Police Called in After Land Boundary Dispute Over BT Street Cabinet - ISPreview UK
An odd situation has erupted in Norfolk (England) after the 85-year-old owner of a bungalow on Framingham Earl Road (Yelverton) hampered Openreach’s (BT) efforts to conduct maintenance and upgrade work on their PCP Street Cabinet. The pensioner claims the cabinet is built on his private land, but the local authority says it’s public land.

It’s easy to see from the picture that resolving this one might not be a simple matter. For a start there is no physical boundary, such as a fence, and older Land Registry documents don’t always clarify borders as accurately as they perhaps should (spoken from recent experience).

According to EDP24, the telephone cabinet has been in Mr Moreten’s garden since before 1998 when he purchased the property and back then he had no problems with it (perhaps he should have investigated further). However he began to object when Openreach engineers turned up to upgrade the cabinet and allegedly build a new cabinet nearby, which he claimed would harm the value of his home and create traffic problems.

Mr Moreten said:

“I go and stand in front of them and won’t let them work on it. They were trying to convince me my Land Registry documents were a load of rubbish. They’re not. They’ve been proved to be right to the inch.

After I stood there long enough to beat them they said they would be back in a few hours with more bodies. They tried to push through me but I stood there in the pouring rain and eventually I beat them.”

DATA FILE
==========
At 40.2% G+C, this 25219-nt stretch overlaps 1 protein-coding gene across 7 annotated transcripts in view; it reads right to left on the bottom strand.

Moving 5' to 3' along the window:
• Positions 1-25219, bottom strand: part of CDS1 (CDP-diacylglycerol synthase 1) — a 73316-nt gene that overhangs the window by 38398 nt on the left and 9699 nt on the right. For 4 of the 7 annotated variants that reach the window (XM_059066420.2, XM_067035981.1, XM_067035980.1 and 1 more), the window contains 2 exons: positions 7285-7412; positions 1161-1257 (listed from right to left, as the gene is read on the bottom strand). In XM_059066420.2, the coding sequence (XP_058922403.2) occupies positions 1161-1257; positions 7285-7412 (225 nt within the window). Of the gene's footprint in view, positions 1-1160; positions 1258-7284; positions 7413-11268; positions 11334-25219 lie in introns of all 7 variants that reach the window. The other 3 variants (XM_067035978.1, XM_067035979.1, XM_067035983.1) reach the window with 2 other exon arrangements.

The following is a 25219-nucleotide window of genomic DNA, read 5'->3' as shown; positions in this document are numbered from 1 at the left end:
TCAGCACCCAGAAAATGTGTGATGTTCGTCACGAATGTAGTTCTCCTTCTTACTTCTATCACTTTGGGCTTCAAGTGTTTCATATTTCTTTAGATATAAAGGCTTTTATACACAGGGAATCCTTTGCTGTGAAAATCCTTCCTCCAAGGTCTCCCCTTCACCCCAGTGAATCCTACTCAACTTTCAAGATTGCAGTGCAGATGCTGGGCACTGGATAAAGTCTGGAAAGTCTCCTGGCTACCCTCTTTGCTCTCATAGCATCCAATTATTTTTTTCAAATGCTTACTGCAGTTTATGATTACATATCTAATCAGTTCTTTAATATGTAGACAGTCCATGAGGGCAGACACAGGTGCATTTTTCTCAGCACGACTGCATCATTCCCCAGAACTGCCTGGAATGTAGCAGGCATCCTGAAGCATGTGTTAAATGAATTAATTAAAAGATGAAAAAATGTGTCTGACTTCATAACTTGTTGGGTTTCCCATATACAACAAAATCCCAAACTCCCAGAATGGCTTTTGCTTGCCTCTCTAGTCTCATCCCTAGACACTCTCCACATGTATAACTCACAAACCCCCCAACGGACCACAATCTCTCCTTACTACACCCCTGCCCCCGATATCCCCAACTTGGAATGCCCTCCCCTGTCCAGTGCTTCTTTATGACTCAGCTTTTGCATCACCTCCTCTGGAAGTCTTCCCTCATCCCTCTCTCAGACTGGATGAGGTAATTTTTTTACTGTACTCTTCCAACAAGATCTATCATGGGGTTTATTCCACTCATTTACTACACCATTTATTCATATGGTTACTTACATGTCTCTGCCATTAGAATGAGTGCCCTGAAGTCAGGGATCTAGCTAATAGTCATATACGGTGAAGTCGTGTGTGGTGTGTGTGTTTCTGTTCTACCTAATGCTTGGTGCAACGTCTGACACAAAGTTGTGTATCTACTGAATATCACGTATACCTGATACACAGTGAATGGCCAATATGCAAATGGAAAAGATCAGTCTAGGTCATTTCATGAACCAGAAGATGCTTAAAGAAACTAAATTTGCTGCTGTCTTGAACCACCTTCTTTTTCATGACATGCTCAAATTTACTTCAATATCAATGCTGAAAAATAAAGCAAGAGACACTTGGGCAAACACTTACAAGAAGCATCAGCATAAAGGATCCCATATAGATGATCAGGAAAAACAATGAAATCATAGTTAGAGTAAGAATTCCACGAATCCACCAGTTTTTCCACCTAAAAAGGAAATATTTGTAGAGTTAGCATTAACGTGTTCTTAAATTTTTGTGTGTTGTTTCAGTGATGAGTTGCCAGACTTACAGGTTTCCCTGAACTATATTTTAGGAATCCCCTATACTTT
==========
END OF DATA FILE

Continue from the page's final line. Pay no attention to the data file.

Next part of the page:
Apparently at one point the local police were even called in, although no further action is currently being taken. Mr Moreten was later offered £750 in return for agreeing to a new cabinet, but he declined and so the problems continue. Sadly the EDP24 article does not include a comment from Openreach, but we’ve managed to get one of our own.

An Openreach (BT) Spokesperson told ISPreview.co.uk:

“Openreach has no plans to install a broadband cabinet at this location (the fibre broadband cabinet for this area was installed in 2014 in Drakes Lane). The original structure has been in place since 1972, and engineers need to access this when workloads require it. We understand that there is on-going consultation between Mr Moreton and Norfolk Highways, and we will assess the situation once the public boundary has been clearly defined.”
Often the final place to resolve complicated boundary disputes is through the courts, although it’s hoped that the council will be able to settle the dispute via an approach that doesn’t involve expensive legal fees. Mind you if the cabinet did end up being on Mr Moreton’s property then that may create new issues, such as in respect to wayleave agreements.

In the meantime ISPreview.co.uk understands that some of Openreach’s additional work on underground cable ducts in the area, which would allow more people to get connected, won’t be able to continue until the dispute is resolved.